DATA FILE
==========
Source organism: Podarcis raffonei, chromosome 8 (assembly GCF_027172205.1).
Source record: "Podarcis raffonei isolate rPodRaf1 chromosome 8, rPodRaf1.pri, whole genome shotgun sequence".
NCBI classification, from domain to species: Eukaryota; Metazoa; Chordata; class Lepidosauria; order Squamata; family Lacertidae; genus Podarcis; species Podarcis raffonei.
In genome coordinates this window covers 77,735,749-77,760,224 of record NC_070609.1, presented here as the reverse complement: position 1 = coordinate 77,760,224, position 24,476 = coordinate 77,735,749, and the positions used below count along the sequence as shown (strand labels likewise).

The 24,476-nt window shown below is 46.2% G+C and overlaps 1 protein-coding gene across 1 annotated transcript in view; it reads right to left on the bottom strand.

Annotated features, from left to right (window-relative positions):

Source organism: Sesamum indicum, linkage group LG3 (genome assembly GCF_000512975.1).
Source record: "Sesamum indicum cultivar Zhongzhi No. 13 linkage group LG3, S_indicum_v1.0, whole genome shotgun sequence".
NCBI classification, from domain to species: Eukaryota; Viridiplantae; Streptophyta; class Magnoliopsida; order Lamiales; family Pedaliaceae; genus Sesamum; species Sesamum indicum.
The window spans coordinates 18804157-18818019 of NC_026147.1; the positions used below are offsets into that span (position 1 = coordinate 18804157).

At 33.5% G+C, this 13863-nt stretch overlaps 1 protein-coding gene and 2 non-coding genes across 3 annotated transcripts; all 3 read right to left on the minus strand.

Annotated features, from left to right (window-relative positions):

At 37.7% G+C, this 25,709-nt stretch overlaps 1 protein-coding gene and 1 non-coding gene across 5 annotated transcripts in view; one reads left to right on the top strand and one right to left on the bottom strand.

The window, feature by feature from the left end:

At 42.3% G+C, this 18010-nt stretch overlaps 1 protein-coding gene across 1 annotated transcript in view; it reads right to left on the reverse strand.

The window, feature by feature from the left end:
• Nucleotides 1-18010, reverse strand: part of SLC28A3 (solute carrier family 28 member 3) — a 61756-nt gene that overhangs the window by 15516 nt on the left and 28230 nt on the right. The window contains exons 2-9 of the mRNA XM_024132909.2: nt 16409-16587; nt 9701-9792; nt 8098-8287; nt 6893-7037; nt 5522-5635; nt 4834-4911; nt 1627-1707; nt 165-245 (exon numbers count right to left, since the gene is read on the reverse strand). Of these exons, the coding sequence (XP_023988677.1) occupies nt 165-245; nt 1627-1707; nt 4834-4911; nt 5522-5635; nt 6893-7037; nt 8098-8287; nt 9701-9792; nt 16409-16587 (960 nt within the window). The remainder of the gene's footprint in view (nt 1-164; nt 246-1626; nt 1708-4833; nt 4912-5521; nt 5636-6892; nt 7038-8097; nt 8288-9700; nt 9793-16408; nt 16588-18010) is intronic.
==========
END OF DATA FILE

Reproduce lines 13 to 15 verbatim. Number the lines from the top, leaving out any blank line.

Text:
At 37.7% G+C, this 25,709-nt stretch overlaps 1 protein-coding gene and 1 non-coding gene across 5 annotated transcripts in view; one reads left to right on the top strand and one right to left on the bottom strand.

The window, feature by feature from the left end:

At 42.3% G+C, this 18010-nt stretch overlaps 1 protein-coding gene across 1 annotated transcript in view; it reads right to left on the reverse strand.